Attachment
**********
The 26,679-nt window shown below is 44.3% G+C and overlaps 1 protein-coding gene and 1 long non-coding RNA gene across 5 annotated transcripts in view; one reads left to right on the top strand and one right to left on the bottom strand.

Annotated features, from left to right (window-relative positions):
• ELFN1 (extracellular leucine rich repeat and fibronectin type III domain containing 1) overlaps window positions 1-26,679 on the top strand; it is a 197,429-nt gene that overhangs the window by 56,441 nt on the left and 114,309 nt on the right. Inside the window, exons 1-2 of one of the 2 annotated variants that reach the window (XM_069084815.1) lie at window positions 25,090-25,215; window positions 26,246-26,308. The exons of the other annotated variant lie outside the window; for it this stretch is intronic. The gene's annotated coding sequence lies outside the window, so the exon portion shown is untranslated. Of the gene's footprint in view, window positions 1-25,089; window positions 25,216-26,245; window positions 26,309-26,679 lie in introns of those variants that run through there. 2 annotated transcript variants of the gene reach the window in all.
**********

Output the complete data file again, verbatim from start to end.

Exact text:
The 26,679-nt window shown below is 44.3% G+C and overlaps 1 protein-coding gene and 1 long non-coding RNA gene across 5 annotated transcripts in view; one reads left to right on the top strand and one right to left on the bottom strand.

Annotated features, from left to right (window-relative positions):
• ELFN1 (extracellular leucine rich repeat and fibronectin type III domain containing 1) overlaps window positions 1-26,679 on the top strand; it is a 197,429-nt gene that overhangs the window by 56,441 nt on the left and 114,309 nt on the right. Inside the window, exons 1-2 of one of the 2 annotated variants that reach the window (XM_069084815.1) lie at window positions 25,090-25,215; window positions 26,246-26,308. The exons of the other annotated variant lie outside the window; for it this stretch is intronic. The gene's annotated coding sequence lies outside the window, so the exon portion shown is untranslated. Of the gene's footprint in view, window positions 1-25,089; window positions 25,216-26,245; window positions 26,309-26,679 lie in introns of those variants that run through there. 2 annotated transcript variants of the gene reach the window in all.